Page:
Signed (so far) by…

  1. Kristin Schall, Mid-Hudson Valley DSA, National Political Committee 
  2. Alex Pellitteri, NYC-DSA, National Political Committee
  3. Laura Wadlin, Portland DSA, National Political Committee
  4. Richie Floyd, Pinellas DSA, St. Petersburg, FL City Council Member, Chapter Steering Committee
  5. ​​Jesse Brown, Central Indiana DSA, Indianapolis City County Councillor candidate
  6. Sarah Hurd, Chicago DSA, National Labor Commission Steering Committee Co-Chair
  7. Emma G., At-Large, National Labor Commission Steering Committee, Strike Ready Campaign Co-Chair, Rank-and-File Teamster
  8. Honda Wang, NYC-DSA, National Labor Commission Steering Committee, AFSCME Local 1549 Steward
  9. Alex Bruns-Smith, Chicago DSA, National Labor Commission Steering Committee, UAW 2320
  10. Liam Kelly, Philly DSA, National Labor Commission Steering Committee
  11. Ryan Cowles, Inland Empire DSA, National Labor Commission Steering Committee
  12. Nick Conder, Louisville DSA, National Electoral Commission Steering Committee, AFSCME Local 3425
  13. Michaela Brangan, River Valley DSA, Growth and Development Committee Matching Funds Subcommittee Chair
  14. Sveta Stoytcheva, Chicago DSA, Chapter Co-Chair
  15. Robert LeVertis Bell, Louisville DSA, Chapter Co-Chair
  16. Ella Teevan, East Bay DSA, Chapter Co-Chair, SEIU 1021
  17. Laura C., East Bay DSA, Chapter Vice Chair
  18. Isaac Jimenez, North New Jersey DSA, Hudson County DSA Co-Chair, AFT Local 1766
  19. Ramsin Canon, Chicago DSA, Executive Committee
  20. Elliot Lewis, NYC-DSA, Union Power Campaign Co-Chair, Teamsters Local 804 Steward
  21. Emily Lemmerman, NYC-DSA, Union Power Campaign OC
  22. David Purucker, University of Oregon YDSA, UO Student Workers
  23. Stephen Mahood, Boston DSA, AFSCME Local 1526 
  24. Neal Meyer, NYC-DSA, Editor for The Call
  25. Desmond O’Halloran, Boston DSA, UNITE HERE Local 26
  26. Sarah Richmond, Chicago DSA, Chapter Executive Committee, Fix the CTA Steering, UAW 2320 NOLSW
  27. Alec Hudson, Chicago DSA, Chapter Treasurer, SEIU Local 73
  28. JP K., Chicago DSA, Teamster Steward
  29. Cyn Huang, East Bay DSA, Cal YDSA, UAW 2865, UAWD, Rank-and-File Project Steering Committee
  30. Will Bloom, Chicago DSA, Labor Branch Co-Chair
  31. Wes Holing, Portland DSA, EWOC Lead
  32. Labiba Chowdhury, NYC-DSA, Rank-and-File Project 
  33. Justin Roll, Seattle DSA, IFPTE Local 2001  
  34. Luca P., At-Large
  35. Will Shattuc, Los Angeles DSA
  36. Danny Noest, Mid-Hudson Valley DSA
  37. Oren Schweitzer, NYC-DSA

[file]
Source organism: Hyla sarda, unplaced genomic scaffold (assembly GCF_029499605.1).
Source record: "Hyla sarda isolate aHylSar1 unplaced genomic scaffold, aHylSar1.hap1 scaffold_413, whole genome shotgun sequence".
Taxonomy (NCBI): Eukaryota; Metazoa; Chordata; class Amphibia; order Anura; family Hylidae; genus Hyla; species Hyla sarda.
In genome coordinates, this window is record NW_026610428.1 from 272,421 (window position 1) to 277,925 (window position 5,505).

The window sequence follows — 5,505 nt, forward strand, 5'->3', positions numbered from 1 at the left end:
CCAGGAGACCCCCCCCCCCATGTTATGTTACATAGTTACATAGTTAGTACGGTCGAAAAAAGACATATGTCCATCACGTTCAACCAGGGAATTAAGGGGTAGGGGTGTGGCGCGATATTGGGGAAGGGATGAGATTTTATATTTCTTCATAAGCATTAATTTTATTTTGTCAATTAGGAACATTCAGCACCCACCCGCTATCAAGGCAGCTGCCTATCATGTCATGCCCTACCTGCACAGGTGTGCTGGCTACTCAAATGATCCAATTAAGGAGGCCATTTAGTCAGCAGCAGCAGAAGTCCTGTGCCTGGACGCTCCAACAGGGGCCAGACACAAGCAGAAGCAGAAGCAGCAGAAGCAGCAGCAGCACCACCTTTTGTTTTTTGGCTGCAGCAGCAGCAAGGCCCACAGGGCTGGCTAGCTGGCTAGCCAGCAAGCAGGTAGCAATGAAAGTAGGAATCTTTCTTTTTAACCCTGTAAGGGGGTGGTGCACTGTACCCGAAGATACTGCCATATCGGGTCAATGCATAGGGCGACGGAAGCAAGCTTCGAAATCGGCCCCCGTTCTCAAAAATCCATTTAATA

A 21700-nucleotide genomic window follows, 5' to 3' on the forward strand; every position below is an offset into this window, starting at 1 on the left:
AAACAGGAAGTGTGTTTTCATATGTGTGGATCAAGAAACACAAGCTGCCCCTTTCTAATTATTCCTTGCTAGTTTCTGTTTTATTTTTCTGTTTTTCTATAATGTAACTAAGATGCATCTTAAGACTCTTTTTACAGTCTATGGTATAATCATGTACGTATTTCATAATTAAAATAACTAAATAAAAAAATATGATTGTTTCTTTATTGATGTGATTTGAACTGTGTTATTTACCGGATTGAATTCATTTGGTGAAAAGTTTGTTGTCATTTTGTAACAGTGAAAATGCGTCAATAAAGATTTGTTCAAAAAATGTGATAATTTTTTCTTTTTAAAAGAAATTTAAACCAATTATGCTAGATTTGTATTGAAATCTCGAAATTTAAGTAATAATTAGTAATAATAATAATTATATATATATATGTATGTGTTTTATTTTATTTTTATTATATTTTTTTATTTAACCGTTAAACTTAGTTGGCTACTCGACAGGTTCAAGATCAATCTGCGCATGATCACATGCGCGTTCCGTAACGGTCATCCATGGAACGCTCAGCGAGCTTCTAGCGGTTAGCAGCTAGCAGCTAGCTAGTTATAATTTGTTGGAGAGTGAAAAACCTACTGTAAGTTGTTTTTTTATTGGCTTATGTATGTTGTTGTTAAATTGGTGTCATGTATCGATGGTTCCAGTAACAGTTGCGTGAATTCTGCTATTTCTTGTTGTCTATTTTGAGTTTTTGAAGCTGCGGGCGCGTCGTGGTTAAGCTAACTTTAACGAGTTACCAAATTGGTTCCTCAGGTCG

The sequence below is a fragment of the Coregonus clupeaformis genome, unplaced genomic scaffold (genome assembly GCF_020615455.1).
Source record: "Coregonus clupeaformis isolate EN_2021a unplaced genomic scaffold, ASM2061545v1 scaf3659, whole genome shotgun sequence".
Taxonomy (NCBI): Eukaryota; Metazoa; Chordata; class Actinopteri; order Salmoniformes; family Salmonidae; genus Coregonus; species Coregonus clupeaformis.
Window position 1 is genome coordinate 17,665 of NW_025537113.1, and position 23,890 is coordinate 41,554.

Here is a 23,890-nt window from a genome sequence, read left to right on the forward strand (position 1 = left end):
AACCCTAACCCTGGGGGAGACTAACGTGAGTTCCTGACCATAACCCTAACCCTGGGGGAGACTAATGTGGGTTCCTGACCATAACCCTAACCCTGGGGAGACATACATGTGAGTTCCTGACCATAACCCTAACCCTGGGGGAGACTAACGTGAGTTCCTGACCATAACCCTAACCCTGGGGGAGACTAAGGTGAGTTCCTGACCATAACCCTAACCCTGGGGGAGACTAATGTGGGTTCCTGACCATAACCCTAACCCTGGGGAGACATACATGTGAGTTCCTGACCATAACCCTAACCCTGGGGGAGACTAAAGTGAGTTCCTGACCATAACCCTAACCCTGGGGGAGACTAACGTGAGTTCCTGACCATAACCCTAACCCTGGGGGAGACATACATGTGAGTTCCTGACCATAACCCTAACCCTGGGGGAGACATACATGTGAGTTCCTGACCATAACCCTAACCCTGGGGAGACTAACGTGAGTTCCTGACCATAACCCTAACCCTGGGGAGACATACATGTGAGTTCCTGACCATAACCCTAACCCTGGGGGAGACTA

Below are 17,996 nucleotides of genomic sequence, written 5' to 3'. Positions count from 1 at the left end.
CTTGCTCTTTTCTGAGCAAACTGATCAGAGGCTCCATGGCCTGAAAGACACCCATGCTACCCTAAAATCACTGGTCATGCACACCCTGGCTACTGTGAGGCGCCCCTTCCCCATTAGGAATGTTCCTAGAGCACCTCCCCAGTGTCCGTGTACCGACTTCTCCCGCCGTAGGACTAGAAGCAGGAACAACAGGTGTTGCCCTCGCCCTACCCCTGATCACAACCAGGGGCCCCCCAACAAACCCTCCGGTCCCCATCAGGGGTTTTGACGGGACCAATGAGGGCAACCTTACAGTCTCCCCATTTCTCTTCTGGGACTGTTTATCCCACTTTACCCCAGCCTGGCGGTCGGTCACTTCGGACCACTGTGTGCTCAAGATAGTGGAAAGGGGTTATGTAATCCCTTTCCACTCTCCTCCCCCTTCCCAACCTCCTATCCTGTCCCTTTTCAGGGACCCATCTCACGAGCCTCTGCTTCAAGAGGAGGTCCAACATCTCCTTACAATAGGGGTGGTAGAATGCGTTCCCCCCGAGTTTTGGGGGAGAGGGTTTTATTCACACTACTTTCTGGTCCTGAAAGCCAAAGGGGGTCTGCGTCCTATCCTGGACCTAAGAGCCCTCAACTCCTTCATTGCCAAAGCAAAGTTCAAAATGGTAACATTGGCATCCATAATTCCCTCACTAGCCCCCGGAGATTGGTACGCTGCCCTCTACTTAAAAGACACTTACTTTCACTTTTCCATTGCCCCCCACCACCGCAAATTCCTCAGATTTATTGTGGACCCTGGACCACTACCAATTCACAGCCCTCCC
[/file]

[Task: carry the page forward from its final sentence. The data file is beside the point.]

38. Jane Slaughter, Detroit DSA
  39. ​​W. Smith, Chicago DSA
  40. Cerena Ermitanio, Houston DSA
  41. Griffin Mahon, At-Large
  42. Zach M, East Bay DSA
  43. Kate Murray, NYC-DSA
  44. JP Lyninger, Louisville DSA
  45. Hallie Lyninger, Louisville DSA
  46. Kayla Sharpe, Metro Detroit DSA
  47. Waleeta Canon, Chicago DSA, Socialists In Office Committee
  48. Emilie Rausch, Chicago DSA, Chicago Teachers Union
  49. Jamie Partridge, Portland DSA, Labor Secretary, NALC 82
  50. Michelle Jones, Snohomish County DSA, Washington Education Association
  51. Miguel Duarte, East Bay DSA
  52. Yoni Golijov, NYC-DSA
  53. Zach Lewis, NYC-DSA
  54. Laura Gabby, North New Jersey DSA
  55. Richard Marcantonio, East Bay DSA, Co-Chair, East Bay Labor Solidarity Subcommittee 
  56. Marsha Niemeijer, NYC-DSA, Rank and File Project, USW Local 9544
  57. Michael Stenovec, DSA Los Angeles
  58. Simon G., NYC-DSA
  59. Keith Brower Brown, East Bay DSA
  60. Jack M., NYC-DSA
  61. Nicholas Fiora, Portland DSA
  62. Molly Morley, Boston DSA
  63. Milo Keogh, NYC-DSA, Hunter College YDSA 
  64. Andrej M., NYC-DSA
  65. Paul DeMuro, NYC-DSA
  66. Ana Perez, NYC-DSA
  67. Allie Howard, North New Jersey DSA, Rank-and-File Teamster
  68. David Coburn, Portland DSA
  69. Steven Coco, North New Jersey DSA, Hudson County Branch Co-Chair
  70. Andrew Porter, NYC-DSA
  71. Ann Finkel, Chicago DSA, Chicago Teachers Union
  72. Matt Cummings, Detroit DSA
  73. Anthony Dellicolli, Detroit DSA
  74. Whitney Lewis, NYC-DSA, Rank & File United Federation of Teachers
  75. Thomas Ham, Inland Empire DSA, CWA 9588, CWA SCC OC Chair
  76. Jared Cassity, Louisville DSA, Teamsters Local 89
  77. Elijah Snow-Rackley, River Valley DSA
  78. Ethan Hill, Philly DSA
  79. Austin LaVigne, Metro DC DSA
  80. David Vibert, NYC-DSA
  81. Sean Duffy, Chicago DSA, Executive Committee
  82. Frances Reade, Detroit DSA
  83. Leah Bannon, NYC-DSA
  84. Finn Cooley, NYC-DSA
  85. Ian McClure, Detroit DSA
  86. Eddie Strumfels, Boston DSA
  87. Zev Reisman, NYC-DSA
  88. Seán McGovern, NYC-DSA, Teamsters Local 804 Steward
  89. David Grosser, Boston DSA, Massachusetts Teachers Association (Retired)
  90. Arrison J. Warner, Portland DSA, AFSCME 328 Steward-Community Liaison 
  91. Jake Colosa, NYC-DSA, United Federation of Teachers
  92. Paul Steiner, Austin DSA, International Brotherhood of Electrical Workers
  93. Greta Smith, Louisville DSA, Socialists in Office Committee 
  94. Peter Landon, Detroit DSA
  95. Tristan Bock-Hughes, Chicago DSA, OPEIU Local 9
  96. Nick Ratto, East Bay DSA, Starbucks Workers United
  97. Kenny Farver, Olympia DSA
  98. Robert Hughes, Central Indiana DSA, Chapter Co-Chair, UNITE-HERE Steward & State VP
  99. Chris Viola, Metro Detroit DSA, UAW Local 22
  100. Isaac Wagnitz, Olympia DSA, UFCW Local 367
  101. Riley Woodward-Pratt, Olympia DSA
  102. Keefer Dunn, Chicago DSA, Art Institute of Chicago Workers United Steward (AFSCME)

This is a call to increase dues payments to DSA that 102 B&R members signed on to.